I love books in any form. Will print books die out? Probably not. Too many people love to line their bookshelves with the printed word. Unfortunately, I’m one of them, although I’ve gotten better at weeding them out!

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  6. jmc
    Aug 06, 2008 @ 16:32:39

    I’m not sure how to phrase this without it sounding like an ad hominem attack, but I’ll write it anyway: my impression of Richard Cohen, based solely on my reading of his pieces online, is that he is a change-averse crank. Last month he blamed the rise of tattoos and the young people who like ink and needles for the US’s current economic woes. Because tattooing and piercing are self-indulgent and *different* and thus to be viewed suspiciously.

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  7. Kalen Hughes
    Aug 06, 2008 @ 16:42:33

    Last month he blamed the rise of tattoos and the young people who like ink and needles for the US's current economic woes. Because tattooing and piercing are self-indulgent and *different* and thus to be viewed suspiciously.

    And none of those people (note: I’m one of them) contribute to society, hold steady jobs, pay taxes, raise families, or do any of the other stuff that their squeaky clean peers do. *rolls eyes* I have seen the end of civilization, and it is colourful . . .

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  8. Rebecca J
    Aug 06, 2008 @ 16:48:00

    Warning, this is kind of a jumble…

    I think Cohen is thinking like a Luddite. He sounds rather reactionary and nostalgic…and not as though he really looked at his own habits.

    I don’t see the business model for printing books stopping anytime soon.
    Reason? Well, at least two: reading on paper is better for your eyes and a lot of the country can’t afford digital readers. Also, most new technologies seem to augment user needs, not supplant a form.

    Re the finite resource of trees: there are new paper-like substances being produced to slowly take the place of traditional tree-based paper. See Cradle to Cradle by William McDonough and Michael Braugart for more information on the non-paper used to print their book (the information is in the last paragraph).

    Instead, I see the two forms (tactile and digital) as complementary. We buy things based on the way we live our lives. I see no reason to purchase an electronic reader as I don’t travel a lot, I don’t review books, and I’m not an agent. However, as I plan to travel early next year, I can foresee purchasing a digital reader for the trip. But that will never replace my books…

    I purchase content and experience it via digital delivery systems (mp3s, mp4s, etc.) to try it out. I download an eBook from eHarlequin, Avon, etc; a movie off of iTunes; and an album from iTunes, eMusic; or an audiobook from Audible/Amazon to test-drive the product.

    If I like the electronic version, and I think of reading it again, I will purchase it in hard copy or in traditional media storage: CD/DVD. I also do this to preserve really good copies of very good work – I don’t like to be at the mercy of electricity…those bits and bytes are so ephemeral…

    Also, I am a bibiofile and love the feel of the cover, the page, and on beautiful letterpress editions, feeling the text on the page.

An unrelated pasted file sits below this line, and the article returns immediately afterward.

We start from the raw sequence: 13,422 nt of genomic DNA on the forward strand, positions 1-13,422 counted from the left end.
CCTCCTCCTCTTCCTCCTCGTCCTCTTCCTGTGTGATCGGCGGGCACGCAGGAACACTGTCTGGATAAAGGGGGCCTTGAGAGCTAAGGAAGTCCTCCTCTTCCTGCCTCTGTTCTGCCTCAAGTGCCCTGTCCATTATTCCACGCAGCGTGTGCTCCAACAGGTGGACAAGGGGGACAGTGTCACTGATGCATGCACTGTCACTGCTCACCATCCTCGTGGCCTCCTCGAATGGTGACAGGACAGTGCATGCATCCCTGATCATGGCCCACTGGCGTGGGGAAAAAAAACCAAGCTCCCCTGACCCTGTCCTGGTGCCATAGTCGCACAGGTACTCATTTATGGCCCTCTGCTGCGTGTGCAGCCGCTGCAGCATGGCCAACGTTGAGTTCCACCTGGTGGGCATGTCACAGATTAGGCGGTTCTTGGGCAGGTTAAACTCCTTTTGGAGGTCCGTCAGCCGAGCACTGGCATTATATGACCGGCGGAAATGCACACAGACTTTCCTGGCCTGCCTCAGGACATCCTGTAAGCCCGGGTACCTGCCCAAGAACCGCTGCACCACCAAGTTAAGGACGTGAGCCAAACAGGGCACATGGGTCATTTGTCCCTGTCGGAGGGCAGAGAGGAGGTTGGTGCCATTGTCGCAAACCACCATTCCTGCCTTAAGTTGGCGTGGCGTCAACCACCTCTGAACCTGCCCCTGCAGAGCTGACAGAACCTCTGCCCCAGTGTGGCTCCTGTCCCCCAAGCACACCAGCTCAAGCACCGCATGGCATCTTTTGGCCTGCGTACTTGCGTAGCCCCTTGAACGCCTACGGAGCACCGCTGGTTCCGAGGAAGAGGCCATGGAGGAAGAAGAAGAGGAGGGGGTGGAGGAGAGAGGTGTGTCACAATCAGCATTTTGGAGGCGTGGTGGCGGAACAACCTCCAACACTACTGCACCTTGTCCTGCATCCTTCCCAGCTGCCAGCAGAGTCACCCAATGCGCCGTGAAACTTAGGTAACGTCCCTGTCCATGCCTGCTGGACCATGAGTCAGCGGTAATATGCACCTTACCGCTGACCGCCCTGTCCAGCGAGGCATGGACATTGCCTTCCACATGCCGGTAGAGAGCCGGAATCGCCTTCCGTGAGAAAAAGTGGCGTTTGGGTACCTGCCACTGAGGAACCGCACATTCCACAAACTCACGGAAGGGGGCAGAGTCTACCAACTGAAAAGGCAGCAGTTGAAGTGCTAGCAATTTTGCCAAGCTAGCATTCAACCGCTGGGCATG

I prefer the delivery system, or storage device (as SandyW refers to them), of the book as it’s easier on my eyes. I spend a lot of time in front of a computer and it is a sheer relief to spend some time reading from a page.

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  9. Amy Wolff Sorter
    Aug 07, 2008 @ 15:40:21

    Also, let’s keep in mind that ebooks are a lot less expensive (and a lot more “green”) for publishers to produce. Given the rising cost of paper (not to mention the energy it takes to print on that paper), I’m going to predict more and more publishers offering ebooks as a viable option rather than the “dreg pile” it was at one point.

    Cohen IS very resistant to change, folks, so this column doesn’t surprise me. I, too, read the “tattoo” column and my reaction to that was the same as my reaction to this: It’s the 21st century, Mr. Cohen. Move with the times.

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  10. veinglory
    Aug 07, 2008 @ 18:11:06

    Yawn. Cohen is, frankly, dull and repetitive and symptomatic of what is going wrong with the print media. Every newspaper and mag I pick up seems to be chock full of some pretentious tosser holding forth based on no evidence, no logic, just his own alleged cleverness.

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  11. JaneO
    Aug 08, 2008 @ 08:29:55

    I don't see the business model for printing books stopping anytime soon.
    Reason? Well, at least two: reading on paper is better for your eyes and a lot of the country can't afford digital readers.

    I hope you’re right, Rebecca J, because both of those apply to me. Well, I suppose if a digital reader were the only way I could get at the words, I would find a way to buy it, but that’s not going to solve the problem of eyestrain.

    However, I can see the ebook format being an enormous boon to readers IF the price of ebooks drops way down to reflect the lower production costs. It would benefit not just individual readers but libraries, which could buy three or four times as many books and thereby make new authors available to readers like me who borrow and read first and only buy keepers.